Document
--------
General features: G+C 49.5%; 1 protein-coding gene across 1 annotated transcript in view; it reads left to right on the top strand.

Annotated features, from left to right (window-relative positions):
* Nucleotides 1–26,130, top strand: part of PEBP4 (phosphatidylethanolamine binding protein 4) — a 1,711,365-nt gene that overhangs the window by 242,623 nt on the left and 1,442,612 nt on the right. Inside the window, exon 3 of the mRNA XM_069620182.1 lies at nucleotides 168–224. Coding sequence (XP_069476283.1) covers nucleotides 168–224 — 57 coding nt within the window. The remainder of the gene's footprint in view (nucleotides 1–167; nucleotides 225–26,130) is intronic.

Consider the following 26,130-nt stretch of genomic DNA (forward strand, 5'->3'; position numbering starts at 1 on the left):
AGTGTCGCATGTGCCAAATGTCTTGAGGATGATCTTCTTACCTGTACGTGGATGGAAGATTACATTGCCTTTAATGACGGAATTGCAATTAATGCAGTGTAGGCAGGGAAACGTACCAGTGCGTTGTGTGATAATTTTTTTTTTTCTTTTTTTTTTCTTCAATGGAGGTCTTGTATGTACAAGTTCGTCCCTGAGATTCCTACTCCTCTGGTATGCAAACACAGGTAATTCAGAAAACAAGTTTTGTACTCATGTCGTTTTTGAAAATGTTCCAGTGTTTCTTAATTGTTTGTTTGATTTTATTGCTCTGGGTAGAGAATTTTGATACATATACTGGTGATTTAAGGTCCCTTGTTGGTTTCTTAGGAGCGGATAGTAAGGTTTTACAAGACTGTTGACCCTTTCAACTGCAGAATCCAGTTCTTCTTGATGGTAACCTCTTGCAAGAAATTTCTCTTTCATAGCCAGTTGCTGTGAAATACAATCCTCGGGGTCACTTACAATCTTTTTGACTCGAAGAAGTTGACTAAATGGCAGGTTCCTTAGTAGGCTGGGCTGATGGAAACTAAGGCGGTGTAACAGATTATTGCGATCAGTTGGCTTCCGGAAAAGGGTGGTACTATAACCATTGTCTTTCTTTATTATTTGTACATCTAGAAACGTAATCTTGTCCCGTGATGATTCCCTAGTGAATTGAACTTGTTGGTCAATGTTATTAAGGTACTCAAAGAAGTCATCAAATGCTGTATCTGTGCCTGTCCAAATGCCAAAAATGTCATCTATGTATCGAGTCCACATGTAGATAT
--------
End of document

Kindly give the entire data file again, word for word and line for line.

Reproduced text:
General features: G+C 49.5%; 1 protein-coding gene across 1 annotated transcript in view; it reads left to right on the top strand.

Annotated features, from left to right (window-relative positions):
* Nucleotides 1–26,130, top strand: part of PEBP4 (phosphatidylethanolamine binding protein 4) — a 1,711,365-nt gene that overhangs the window by 242,623 nt on the left and 1,442,612 nt on the right. Inside the window, exon 3 of the mRNA XM_069620182.1 lies at nucleotides 168–224. Coding sequence (XP_069476283.1) covers nucleotides 168–224 — 57 coding nt within the window. The remainder of the gene's footprint in view (nucleotides 1–167; nucleotides 225–26,130) is intronic.

Consider the following 26,130-nt stretch of genomic DNA (forward strand, 5'->3'; position numbering starts at 1 on the left):
AGTGTCGCATGTGCCAAATGTCTTGAGGATGATCTTCTTACCTGTACGTGGATGGAAGATTACATTGCCTTTAATGACGGAATTGCAATTAATGCAGTGTAGGCAGGGAAACGTACCAGTGCGTTGTGTGATAATTTTTTTTTTTCTTTTTTTTTTCTTCAATGGAGGTCTTGTATGTACAAGTTCGTCCCTGAGATTCCTACTCCTCTGGTATGCAAACACAGGTAATTCAGAAAACAAGTTTTGTACTCATGTCGTTTTTGAAAATGTTCCAGTGTTTCTTAATTGTTTGTTTGATTTTATTGCTCTGGGTAGAGAATTTTGATACATATACTGGTGATTTAAGGTCCCTTGTTGGTTTCTTAGGAGCGGATAGTAAGGTTTTACAAGACTGTTGACCCTTTCAACTGCAGAATCCAGTTCTTCTTGATGGTAACCTCTTGCAAGAAATTTCTCTTTCATAGCCAGTTGCTGTGAAATACAATCCTCGGGGTCACTTACAATCTTTTTGACTCGAAGAAGTTGACTAAATGGCAGGTTCCTTAGTAGGCTGGGCTGATGGAAACTAAGGCGGTGTAACAGATTATTGCGATCAGTTGGCTTCCGGAAAAGGGTGGTACTATAACCATTGTCTTTCTTTATTATTTGTACATCTAGAAACGTAATCTTGTCCCGTGATGATTCCCTAGTGAATTGAACTTGTTGGTCAATGTTATTAAGGTACTCAAAGAAGTCATCAAATGCTGTATCTGTGCCTGTCCAAATGCCAAAAATGTCATCTATGTATCGAGTCCACATGTAGATAT